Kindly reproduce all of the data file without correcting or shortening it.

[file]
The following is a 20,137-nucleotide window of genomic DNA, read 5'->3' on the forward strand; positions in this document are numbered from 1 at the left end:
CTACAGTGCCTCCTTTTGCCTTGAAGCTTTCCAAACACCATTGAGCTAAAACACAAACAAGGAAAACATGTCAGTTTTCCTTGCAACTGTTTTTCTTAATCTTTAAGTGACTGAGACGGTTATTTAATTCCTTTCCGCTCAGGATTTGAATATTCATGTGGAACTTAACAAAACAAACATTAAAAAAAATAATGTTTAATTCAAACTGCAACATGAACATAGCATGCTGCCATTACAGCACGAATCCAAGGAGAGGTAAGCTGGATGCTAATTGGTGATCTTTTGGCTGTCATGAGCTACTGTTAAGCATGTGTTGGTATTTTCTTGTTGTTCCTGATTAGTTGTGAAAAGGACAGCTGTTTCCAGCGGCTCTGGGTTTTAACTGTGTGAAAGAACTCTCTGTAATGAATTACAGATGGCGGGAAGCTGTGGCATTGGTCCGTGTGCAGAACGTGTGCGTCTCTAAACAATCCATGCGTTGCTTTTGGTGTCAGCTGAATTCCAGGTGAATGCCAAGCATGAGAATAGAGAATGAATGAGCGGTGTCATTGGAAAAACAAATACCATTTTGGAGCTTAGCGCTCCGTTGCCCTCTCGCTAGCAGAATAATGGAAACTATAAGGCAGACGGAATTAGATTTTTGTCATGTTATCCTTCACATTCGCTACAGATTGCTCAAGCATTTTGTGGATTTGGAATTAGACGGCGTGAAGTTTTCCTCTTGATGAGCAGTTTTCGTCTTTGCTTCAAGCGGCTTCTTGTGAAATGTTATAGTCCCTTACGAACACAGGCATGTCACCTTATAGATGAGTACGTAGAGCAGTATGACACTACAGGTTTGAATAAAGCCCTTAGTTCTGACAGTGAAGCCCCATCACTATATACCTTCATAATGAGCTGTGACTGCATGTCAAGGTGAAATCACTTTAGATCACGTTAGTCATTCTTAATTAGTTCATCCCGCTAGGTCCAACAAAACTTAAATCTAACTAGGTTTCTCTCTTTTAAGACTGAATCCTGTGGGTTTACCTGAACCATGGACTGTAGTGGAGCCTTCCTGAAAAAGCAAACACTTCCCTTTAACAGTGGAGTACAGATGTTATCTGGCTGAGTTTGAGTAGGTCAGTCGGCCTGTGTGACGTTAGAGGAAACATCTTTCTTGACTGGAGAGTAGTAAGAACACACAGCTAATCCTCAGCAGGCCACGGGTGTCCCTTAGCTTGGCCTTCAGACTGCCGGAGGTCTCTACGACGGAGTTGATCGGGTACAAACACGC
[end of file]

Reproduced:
The following is a 20,137-nucleotide window of genomic DNA, read 5'->3' on the forward strand; positions in this document are numbered from 1 at the left end:
CTACAGTGCCTCCTTTTGCCTTGAAGCTTTCCAAACACCATTGAGCTAAAACACAAACAAGGAAAACATGTCAGTTTTCCTTGCAACTGTTTTTCTTAATCTTTAAGTGACTGAGACGGTTATTTAATTCCTTTCCGCTCAGGATTTGAATATTCATGTGGAACTTAACAAAACAAACATTAAAAAAAATAATGTTTAATTCAAACTGCAACATGAACATAGCATGCTGCCATTACAGCACGAATCCAAGGAGAGGTAAGCTGGATGCTAATTGGTGATCTTTTGGCTGTCATGAGCTACTGTTAAGCATGTGTTGGTATTTTCTTGTTGTTCCTGATTAGTTGTGAAAAGGACAGCTGTTTCCAGCGGCTCTGGGTTTTAACTGTGTGAAAGAACTCTCTGTAATGAATTACAGATGGCGGGAAGCTGTGGCATTGGTCCGTGTGCAGAACGTGTGCGTCTCTAAACAATCCATGCGTTGCTTTTGGTGTCAGCTGAATTCCAGGTGAATGCCAAGCATGAGAATAGAGAATGAATGAGCGGTGTCATTGGAAAAACAAATACCATTTTGGAGCTTAGCGCTCCGTTGCCCTCTCGCTAGCAGAATAATGGAAACTATAAGGCAGACGGAATTAGATTTTTGTCATGTTATCCTTCACATTCGCTACAGATTGCTCAAGCATTTTGTGGATTTGGAATTAGACGGCGTGAAGTTTTCCTCTTGATGAGCAGTTTTCGTCTTTGCTTCAAGCGGCTTCTTGTGAAATGTTATAGTCCCTTACGAACACAGGCATGTCACCTTATAGATGAGTACGTAGAGCAGTATGACACTACAGGTTTGAATAAAGCCCTTAGTTCTGACAGTGAAGCCCCATCACTATATACCTTCATAATGAGCTGTGACTGCATGTCAAGGTGAAATCACTTTAGATCACGTTAGTCATTCTTAATTAGTTCATCCCGCTAGGTCCAACAAAACTTAAATCTAACTAGGTTTCTCTCTTTTAAGACTGAATCCTGTGGGTTTACCTGAACCATGGACTGTAGTGGAGCCTTCCTGAAAAAGCAAACACTTCCCTTTAACAGTGGAGTACAGATGTTATCTGGCTGAGTTTGAGTAGGTCAGTCGGCCTGTGTGACGTTAGAGGAAACATCTTTCTTGACTGGAGAGTAGTAAGAACACACAGCTAATCCTCAGCAGGCCACGGGTGTCCCTTAGCTTGGCCTTCAGACTGCCGGAGGTCTCTACGACGGAGTTGATCGGGTACAAACACGC